IQ is a myth

Just one number to measure the cognitive skills? Not enough!

One number to measure our intelligence is just too inadequate to do justice to the many intelligences we possess

A Western University-led research team has concluded through the largest online intelligence study on record, that the notion of measuring one’s intelligence quotient or IQ by a singular, standardized test is highly misleading.

The study included more than 100,000 participants and was published today in the journal Neuron. The paper, “Fractionating human intelligence,” was written by Adrian M. Owen and Adam Hampshire from Western’s Brain and Mind Institute [London, Canada] and Roger Highfield, Director of External Affairs, Science Museum Group [London, U.K].

The study was online, open to anyone, anywhere in the world. The researchers asked respondents to complete 12 cognitive tests tapping memory, reasoning, attention and planning abilities, as well as a survey about their background and lifestyle choices.

Owen, the Canada Excellence Research Chair in Cognitive Neuroscience and Imaging and senior investigator on the project said “We expected a few hundred responses, but thousands and thousands of people took part, including people of all ages, cultures and creeds from every corner of the world.”

The results showed that when the full gamut of cognitive abilities is considered, the observed variations in performance can only be explained with at least three distinct components: short-term memory, reasoning and a verbal component.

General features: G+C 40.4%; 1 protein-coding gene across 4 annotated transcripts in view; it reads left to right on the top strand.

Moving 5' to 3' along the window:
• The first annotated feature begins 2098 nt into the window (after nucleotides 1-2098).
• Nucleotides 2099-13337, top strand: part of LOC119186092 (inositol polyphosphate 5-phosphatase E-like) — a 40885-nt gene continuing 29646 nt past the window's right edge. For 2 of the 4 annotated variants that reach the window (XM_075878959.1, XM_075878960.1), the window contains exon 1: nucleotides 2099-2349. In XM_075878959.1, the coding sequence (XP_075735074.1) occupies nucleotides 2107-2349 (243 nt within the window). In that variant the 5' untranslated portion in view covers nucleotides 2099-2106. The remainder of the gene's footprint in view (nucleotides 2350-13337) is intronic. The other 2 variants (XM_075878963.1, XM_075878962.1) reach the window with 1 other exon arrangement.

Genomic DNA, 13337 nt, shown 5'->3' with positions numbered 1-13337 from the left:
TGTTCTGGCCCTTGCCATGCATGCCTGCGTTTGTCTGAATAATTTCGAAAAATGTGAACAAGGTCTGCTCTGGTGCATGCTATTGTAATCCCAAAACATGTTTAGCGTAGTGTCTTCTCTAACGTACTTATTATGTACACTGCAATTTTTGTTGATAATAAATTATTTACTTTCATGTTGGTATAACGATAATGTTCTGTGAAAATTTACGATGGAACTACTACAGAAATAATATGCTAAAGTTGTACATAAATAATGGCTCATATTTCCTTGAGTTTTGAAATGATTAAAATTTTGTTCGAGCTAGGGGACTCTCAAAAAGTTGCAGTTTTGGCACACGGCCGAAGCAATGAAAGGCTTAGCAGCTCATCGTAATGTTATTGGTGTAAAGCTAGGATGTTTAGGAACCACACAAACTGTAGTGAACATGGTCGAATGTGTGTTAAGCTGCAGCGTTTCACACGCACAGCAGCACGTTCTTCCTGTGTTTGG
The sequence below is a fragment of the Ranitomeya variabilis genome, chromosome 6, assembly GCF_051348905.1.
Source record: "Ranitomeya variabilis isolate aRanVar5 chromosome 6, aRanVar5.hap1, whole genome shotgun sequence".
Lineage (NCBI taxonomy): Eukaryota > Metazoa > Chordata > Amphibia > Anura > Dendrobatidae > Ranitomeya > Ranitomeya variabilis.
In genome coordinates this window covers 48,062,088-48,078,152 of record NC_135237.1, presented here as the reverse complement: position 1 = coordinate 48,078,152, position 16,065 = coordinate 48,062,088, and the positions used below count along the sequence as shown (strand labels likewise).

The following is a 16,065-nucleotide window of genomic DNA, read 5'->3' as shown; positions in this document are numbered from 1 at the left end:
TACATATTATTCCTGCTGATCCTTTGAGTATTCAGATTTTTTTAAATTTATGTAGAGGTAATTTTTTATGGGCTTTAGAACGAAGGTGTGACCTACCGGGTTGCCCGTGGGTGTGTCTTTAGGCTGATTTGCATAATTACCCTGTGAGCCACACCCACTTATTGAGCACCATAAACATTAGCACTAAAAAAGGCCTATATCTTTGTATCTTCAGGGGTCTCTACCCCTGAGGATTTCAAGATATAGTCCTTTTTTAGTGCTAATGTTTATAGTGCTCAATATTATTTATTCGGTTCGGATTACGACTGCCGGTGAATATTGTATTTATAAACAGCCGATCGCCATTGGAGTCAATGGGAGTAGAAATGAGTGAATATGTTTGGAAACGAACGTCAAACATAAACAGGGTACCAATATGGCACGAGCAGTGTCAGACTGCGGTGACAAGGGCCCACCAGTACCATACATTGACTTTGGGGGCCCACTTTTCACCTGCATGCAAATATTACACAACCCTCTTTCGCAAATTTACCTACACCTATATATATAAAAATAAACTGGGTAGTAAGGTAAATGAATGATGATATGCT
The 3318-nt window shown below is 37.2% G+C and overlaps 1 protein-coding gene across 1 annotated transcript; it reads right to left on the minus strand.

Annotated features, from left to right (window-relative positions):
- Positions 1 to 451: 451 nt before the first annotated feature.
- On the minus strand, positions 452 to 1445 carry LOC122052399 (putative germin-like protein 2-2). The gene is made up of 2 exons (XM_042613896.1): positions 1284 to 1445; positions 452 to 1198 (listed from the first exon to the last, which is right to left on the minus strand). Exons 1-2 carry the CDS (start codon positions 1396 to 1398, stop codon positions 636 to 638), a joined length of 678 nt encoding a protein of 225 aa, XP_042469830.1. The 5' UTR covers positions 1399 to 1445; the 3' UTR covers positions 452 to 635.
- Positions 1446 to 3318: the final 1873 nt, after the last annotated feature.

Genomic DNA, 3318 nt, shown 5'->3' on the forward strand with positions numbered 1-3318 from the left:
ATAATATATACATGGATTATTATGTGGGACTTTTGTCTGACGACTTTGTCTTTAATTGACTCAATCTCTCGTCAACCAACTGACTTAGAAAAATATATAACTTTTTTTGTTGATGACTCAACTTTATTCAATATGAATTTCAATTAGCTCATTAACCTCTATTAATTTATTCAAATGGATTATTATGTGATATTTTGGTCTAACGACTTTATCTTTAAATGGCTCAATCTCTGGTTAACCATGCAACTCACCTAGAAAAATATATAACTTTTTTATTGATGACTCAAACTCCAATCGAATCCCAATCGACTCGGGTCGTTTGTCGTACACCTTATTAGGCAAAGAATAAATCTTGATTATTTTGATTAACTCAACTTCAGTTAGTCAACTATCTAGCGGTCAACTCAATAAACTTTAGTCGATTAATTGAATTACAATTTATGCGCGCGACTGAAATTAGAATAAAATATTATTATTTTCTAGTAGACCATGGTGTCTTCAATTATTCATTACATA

No one component, or IQ, can explain everything. Furthermore, the scientists used a brain scanning technique known as functional magnetic resonance imaging [fMRI], to show that these differences in cognitive ability map onto distinct circuits in the brain.

“Regular brain training didn’t help people’s cognitive performance at all yet aging had a profound negative effect on both memory and reasoning abilities,” says Owen.

Hampshire adds, “Intriguingly, people who regularly played computer games did perform significantly better in terms of both reasoning and short-term memory. And smokers performed poorly on the short-term memory and the verbal factors, while people who frequently suffer from anxiety performed badly on the short-term memory factor in particular”.

To continue the groundbreaking research, the team has launched a new version of the tests at
“To ensure the results aren’t biased, we can’t say much about the agenda other than that there are many more fascinating questions about variations in cognitive ability that we want to answer,” explains Hampshire



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